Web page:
Don't Become a Money Mule
While money mule scams are not uncommon, they have become even more popular with criminals during the COVID-19 pandemic. Knowledge is one of the best ways to arm yourself against fraudsters. Continue reading to learn more about money mules and how to spot this type of scam before you become a victim yourself.
What is a money mule?
According to the FBI, a money mule is someone who facilitates the transfer of illegally acquired money at the direction or on behalf of another person. Most money mules are unwitting participants and do not realize they’re laundering money. Unfortunately, most mules are also unaware that they’re probably taking part in a much larger scam involving drug or human trafficking, terrorism, and other nefarious crimes.
How does the scam work?
You might be wondering how someone can unknowingly commit money laundering. Money mule scams come in many forms, including but not limited to online job scams, work from home scams, and romance scams. With online job and work from home scams, for instance, fraudsters advertise jobs that usually seem too good to be true by guaranteeing high pay and requiring few, if any, qualifications. Once you’re “hired”, your “boss” will ask you to use your personal checking account to transfer funds, often allowing you to keep a portion for yourself. While this might seem like a simple request that comes with an added perk, you might actually be an unwitting participant in money laundering. Romance scams work similarly—an online companion asks you to assist them in transferring money. Often blinded by rose-colored glasses, victims are eager to help their paramour, only to wind up involved in a money laundering scheme.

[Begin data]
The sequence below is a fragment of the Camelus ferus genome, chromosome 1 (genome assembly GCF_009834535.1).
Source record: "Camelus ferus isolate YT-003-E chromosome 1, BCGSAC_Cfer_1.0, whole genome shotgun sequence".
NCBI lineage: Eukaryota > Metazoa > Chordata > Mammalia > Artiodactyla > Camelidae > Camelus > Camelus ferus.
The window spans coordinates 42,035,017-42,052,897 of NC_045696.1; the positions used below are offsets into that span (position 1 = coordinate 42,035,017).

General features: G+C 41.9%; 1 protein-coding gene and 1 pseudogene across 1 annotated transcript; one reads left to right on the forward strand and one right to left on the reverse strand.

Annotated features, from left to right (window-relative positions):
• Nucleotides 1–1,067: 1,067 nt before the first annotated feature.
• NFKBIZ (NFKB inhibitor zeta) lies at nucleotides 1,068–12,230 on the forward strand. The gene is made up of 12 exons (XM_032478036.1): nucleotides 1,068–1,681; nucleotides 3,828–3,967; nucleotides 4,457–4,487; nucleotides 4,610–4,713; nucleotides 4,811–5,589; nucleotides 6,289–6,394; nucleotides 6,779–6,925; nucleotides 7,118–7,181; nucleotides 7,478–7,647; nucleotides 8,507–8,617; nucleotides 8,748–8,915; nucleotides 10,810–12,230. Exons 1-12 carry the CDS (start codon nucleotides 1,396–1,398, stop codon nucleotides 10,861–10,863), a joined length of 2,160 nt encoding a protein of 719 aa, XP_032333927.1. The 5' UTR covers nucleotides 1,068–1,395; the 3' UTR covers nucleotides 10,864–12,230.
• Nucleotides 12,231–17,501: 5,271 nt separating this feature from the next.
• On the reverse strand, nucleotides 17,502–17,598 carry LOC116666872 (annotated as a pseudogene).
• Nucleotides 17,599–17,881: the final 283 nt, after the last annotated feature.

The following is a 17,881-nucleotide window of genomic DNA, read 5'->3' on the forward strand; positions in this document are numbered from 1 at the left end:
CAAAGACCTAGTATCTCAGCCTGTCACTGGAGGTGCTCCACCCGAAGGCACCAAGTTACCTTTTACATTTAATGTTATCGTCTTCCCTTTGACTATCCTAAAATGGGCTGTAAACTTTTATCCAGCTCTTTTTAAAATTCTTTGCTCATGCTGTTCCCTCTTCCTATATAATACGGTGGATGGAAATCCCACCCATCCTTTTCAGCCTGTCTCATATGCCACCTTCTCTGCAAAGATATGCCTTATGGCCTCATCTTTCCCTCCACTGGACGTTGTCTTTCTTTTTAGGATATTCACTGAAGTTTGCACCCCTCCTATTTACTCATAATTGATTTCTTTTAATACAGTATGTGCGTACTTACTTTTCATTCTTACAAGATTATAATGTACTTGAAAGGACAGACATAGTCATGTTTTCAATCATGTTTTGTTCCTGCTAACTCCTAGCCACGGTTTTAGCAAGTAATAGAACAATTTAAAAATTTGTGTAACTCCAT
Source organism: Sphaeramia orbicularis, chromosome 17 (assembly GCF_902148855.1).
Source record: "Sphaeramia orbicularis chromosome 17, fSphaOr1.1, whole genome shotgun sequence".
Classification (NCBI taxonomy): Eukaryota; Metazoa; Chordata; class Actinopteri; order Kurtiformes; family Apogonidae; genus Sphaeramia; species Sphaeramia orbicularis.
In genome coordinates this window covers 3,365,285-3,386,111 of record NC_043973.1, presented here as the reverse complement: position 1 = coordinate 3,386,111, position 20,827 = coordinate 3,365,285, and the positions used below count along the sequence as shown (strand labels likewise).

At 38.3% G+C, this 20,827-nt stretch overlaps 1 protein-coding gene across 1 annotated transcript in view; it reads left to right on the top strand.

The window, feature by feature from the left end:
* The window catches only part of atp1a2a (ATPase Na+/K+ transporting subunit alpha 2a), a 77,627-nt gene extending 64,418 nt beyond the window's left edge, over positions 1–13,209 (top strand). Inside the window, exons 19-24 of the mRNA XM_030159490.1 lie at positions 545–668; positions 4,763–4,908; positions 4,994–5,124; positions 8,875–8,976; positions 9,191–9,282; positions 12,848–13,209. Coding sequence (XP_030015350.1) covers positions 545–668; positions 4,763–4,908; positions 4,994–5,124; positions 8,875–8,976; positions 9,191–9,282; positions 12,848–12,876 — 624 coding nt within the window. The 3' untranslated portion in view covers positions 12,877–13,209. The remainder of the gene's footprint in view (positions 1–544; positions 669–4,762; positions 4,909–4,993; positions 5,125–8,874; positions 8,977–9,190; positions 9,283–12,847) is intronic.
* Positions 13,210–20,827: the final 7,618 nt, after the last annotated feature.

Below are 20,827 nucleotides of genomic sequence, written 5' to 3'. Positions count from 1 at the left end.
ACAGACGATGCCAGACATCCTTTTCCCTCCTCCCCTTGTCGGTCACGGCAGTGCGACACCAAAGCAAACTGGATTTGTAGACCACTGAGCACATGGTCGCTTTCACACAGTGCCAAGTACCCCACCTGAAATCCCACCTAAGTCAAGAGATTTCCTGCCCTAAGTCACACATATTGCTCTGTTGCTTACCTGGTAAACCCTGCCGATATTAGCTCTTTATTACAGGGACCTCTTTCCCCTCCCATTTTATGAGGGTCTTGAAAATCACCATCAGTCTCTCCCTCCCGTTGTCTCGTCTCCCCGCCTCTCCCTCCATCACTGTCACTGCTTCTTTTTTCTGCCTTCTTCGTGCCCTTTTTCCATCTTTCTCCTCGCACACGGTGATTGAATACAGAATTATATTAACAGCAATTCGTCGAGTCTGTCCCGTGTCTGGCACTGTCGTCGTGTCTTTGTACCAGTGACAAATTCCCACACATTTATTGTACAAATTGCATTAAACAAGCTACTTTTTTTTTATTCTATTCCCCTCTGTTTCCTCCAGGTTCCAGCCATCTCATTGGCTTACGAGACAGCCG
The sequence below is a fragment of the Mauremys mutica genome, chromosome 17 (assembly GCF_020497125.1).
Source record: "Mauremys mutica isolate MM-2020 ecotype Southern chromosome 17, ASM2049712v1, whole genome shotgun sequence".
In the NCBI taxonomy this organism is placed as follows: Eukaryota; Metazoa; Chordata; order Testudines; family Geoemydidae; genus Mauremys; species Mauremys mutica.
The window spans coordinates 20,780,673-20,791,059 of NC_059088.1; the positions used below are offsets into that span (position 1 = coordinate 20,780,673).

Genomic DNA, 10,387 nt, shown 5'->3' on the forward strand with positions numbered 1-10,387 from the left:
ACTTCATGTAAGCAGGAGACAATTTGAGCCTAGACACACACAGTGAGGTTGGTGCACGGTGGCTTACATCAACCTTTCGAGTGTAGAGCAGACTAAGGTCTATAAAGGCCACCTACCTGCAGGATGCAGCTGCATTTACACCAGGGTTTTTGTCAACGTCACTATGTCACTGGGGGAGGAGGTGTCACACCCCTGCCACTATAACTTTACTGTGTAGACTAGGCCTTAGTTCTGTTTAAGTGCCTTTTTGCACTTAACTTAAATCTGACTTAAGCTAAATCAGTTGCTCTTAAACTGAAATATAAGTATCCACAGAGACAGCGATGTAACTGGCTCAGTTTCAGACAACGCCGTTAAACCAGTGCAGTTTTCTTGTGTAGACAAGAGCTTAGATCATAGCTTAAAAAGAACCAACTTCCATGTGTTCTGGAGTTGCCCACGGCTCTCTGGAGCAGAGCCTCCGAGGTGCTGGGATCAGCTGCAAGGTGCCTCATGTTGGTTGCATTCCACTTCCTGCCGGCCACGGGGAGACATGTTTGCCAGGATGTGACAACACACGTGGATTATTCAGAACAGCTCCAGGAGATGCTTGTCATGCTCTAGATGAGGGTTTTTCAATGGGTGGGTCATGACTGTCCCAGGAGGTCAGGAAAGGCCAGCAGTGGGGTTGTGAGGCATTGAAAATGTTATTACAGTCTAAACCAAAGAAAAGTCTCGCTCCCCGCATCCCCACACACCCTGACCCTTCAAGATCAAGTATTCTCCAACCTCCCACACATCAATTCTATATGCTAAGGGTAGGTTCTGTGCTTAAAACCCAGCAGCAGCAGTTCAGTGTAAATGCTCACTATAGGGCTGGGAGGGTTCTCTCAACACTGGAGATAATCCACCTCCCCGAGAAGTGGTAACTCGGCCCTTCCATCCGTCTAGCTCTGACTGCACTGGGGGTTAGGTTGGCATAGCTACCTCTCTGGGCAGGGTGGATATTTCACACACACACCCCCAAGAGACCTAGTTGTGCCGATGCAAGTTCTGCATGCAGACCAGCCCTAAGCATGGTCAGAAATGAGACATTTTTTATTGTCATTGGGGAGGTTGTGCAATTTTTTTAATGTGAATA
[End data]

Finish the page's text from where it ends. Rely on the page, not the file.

What should I do if I think I’ve been a victim?
If you think you’re a victim of a money mule scam—or any type of fraud—please contact our Help Desk right away. Visit our Security page to learn more about how you can protect yourself from scams.